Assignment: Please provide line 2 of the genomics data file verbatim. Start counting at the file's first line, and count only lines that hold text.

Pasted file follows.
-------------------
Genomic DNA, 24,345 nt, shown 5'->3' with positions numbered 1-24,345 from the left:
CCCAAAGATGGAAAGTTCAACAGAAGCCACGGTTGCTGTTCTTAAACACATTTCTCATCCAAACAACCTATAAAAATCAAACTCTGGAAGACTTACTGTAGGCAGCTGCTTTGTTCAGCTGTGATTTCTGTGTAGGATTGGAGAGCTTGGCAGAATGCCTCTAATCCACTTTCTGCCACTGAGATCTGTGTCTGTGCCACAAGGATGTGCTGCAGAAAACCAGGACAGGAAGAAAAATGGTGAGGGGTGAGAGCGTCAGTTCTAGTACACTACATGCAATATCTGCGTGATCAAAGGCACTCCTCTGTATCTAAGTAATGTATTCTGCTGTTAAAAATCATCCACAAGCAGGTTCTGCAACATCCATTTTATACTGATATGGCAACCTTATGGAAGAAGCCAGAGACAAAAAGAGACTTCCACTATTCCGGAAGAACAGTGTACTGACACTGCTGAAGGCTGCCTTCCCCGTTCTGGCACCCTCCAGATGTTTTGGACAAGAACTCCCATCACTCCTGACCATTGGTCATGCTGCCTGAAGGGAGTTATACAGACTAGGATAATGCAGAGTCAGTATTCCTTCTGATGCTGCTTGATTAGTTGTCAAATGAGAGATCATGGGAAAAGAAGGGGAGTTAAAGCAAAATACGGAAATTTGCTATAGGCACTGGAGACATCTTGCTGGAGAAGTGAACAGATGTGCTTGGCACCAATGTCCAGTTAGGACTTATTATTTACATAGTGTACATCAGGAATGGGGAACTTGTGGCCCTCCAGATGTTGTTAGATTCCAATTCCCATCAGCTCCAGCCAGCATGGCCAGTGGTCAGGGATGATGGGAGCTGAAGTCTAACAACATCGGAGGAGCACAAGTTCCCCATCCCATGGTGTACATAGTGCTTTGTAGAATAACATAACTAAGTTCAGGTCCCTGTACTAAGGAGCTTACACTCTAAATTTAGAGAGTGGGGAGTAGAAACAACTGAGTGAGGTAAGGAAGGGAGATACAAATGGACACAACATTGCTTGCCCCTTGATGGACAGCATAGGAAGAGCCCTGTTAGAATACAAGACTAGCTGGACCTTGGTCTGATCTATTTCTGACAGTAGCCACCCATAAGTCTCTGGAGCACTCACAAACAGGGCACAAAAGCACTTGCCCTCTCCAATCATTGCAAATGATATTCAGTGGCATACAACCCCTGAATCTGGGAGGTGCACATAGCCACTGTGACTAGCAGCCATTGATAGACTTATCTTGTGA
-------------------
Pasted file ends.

CCCAAAGATGGAAAGTTCAACAGAAGCCACGGTTGCTGTTCTTAAACACATTTCTCATCCAAACAACCTATAAAAATCAAACTCTGGAAGACTTACTGTAGGCAGCTGCTTTGTTCAGCTGTGATTTCTGTGTAGGATTGGAGAGCTTGGCAGAATGCCTCTAATCCACTTTCTGCCACTGAGATCTGTGTCTGTGCCACAAGGATGTGCTGCAGAAAACCAGGACAGGAAGAAAAATGGTGAGGGGTGAGAGCGTCAGTTCTAGTACACTACATGCAATATCTGCGTGATCAAAGGCACTCCTCTGTATCTAAGTAATGTATTCTGCTGTTAAAAATCATCCACAAGCAGGTTCTGCAACATCCATTTTATACTGATATGGCAACCTTATGGAAGAAGCCAGAGACAAAAAGAGACTTCCACTATTCCGGAAGAACAGTGTACTGACACTGCTGAAGGCTGCCTTCCCCGTTCTGGCACCCTCCAGATGTTTTGGACAAGAACTCCCATCACTCCTGACCATTGGTCATGCTGCCTGAAGGGAGTTATACAGACTAGGATAATGCAGAGTCAGTATTCCTTCTGATGCTGCTTGATTAGTTGTCAAATGAGAGATCATGGGAAAAGAAGGGGAGTTAAAGCAAAATACGGAAATTTGCTATAGGCACTGGAGACATCTTGCTGGAGAAGTGAACAGATGTGCTTGGCACCAATGTCCAGTTAGGACTTATTATTTACATAGTGTACATCAGGAATGGGGAACTTGTGGCCCTCCAGATGTTGTTAGATTCCAATTCCCATCAGCTCCAGCCAGCATGGCCAGTGGTCAGGGATGATGGGAGCTGAAGTCTAACAACATCGGAGGAGCACAAGTTCCCCATCCCATGGTGTACATAGTGCTTTGTAGAATAACATAACTAAGTTCAGGTCCCTGTACTAAGGAGCTTACACTCTAAATTTAGAGAGTGGGGAGTAGAAACAACTGAGTGAGGTAAGGAAGGGAGATACAAATGGACACAACATTGCTTGCCCCTTGATGGACAGCATAGGAAGAGCCCTGTTAGAATACAAGACTAGCTGGACCTTGGTCTGATCTATTTCTGACAGTAGCCACCCATAAGTCTCTGGAGCACTCACAAACAGGGCACAAAAGCACTTGCCCTCTCCAATCATTGCAAATGATATTCAGTGGCATACAACCCCTGAATCTGGGAGGTGCACATAGCCACTGTGACTAGCAGCCATTGATAGACTTATCTTGTGA